Sunday, April 1, 2012

Forever and Ever In Your Favor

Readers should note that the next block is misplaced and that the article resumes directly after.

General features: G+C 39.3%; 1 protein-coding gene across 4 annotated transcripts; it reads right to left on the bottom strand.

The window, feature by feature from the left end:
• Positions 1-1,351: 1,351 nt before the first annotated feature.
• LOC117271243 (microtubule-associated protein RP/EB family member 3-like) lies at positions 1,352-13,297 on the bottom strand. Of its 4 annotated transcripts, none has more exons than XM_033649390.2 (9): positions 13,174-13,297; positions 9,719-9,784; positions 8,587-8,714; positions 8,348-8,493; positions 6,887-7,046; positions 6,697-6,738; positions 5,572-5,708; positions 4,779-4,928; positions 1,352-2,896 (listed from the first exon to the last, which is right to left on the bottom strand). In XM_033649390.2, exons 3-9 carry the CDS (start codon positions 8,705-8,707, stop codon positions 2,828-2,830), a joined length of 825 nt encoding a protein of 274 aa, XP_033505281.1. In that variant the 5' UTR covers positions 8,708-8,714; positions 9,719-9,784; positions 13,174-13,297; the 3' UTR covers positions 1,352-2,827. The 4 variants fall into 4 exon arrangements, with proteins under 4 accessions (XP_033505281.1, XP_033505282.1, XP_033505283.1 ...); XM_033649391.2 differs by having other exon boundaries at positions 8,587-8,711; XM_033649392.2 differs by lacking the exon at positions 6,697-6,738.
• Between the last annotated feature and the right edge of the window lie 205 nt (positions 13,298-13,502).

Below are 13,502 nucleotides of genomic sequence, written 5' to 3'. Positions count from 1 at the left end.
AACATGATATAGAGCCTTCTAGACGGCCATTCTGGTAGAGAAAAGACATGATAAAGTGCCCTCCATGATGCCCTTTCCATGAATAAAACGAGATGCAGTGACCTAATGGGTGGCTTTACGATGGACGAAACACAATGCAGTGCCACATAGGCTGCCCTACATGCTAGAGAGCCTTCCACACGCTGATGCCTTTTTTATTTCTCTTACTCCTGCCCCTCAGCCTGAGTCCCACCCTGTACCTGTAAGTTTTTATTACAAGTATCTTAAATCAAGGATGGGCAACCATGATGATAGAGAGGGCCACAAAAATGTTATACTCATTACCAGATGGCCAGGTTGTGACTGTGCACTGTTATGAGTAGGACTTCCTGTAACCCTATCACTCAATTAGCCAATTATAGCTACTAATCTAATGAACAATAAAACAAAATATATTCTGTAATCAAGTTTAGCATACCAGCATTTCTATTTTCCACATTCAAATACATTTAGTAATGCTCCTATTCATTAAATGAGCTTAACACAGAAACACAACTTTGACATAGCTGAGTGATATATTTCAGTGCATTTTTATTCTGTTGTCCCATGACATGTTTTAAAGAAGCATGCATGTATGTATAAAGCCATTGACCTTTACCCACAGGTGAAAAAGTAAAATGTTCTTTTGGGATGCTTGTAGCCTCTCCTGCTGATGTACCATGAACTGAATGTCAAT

I recently discovered, much to my surprise, that my son had bought and read the entire Hunger Games trilogy, and, equally surprising, my husband had read them too.  So what choice did I have? I mean, who is the unpub YA novelist in this family?  Hint: not them.  (That's right, my 16-year-old daughter, the only one in the family who actually belongs in the YA demographic, isn't in on this.)  I took the first book, read the first chapter, put it aside.  Then one morning, I found I had a few minutes to spare before having to get ready for work, so I lay down on my bed and picked up the book again.  Two hours later, I was calling in to work and telling them I got caught up with something at home and would be in soon.  Over the next few weeks, I finished all three books in my own ADD way (actually read the first one straight through;  scanned the second and third for plot and character developments), and last night I saw the movie.  So.  It's a version of H.G. Wells' The Time Machine.  Mankind has devolved into two distinct races, one beautiful, empty-headed and useless, the other unlovely, dwelling in darkness, carrying on the world's work.  The twist is that here, the Eloi/Capitol-Dwellers are the ones with the blood lust.  Rather than the Morlocks/District-Dwellers emerging from their underground lairs to eat the Eloi, the Capitolians take time out from the  perpetual party of which their lives consist, to "eat" - derive pleasure from the death and dismemberment of - the Tributes from the outlying Districts.  This tweak makes it easier to clearly demarcate the two races into Good and Evil, Hardworking and Decadent,  Technologically Superior and Morally Superior.  Simplistic?  Sure.  But not stupid.  Panem is not the world we inhabit, but it can sometimes seem disturbingly close to it.  Suzanne Collins has something to say, and we should be listening.

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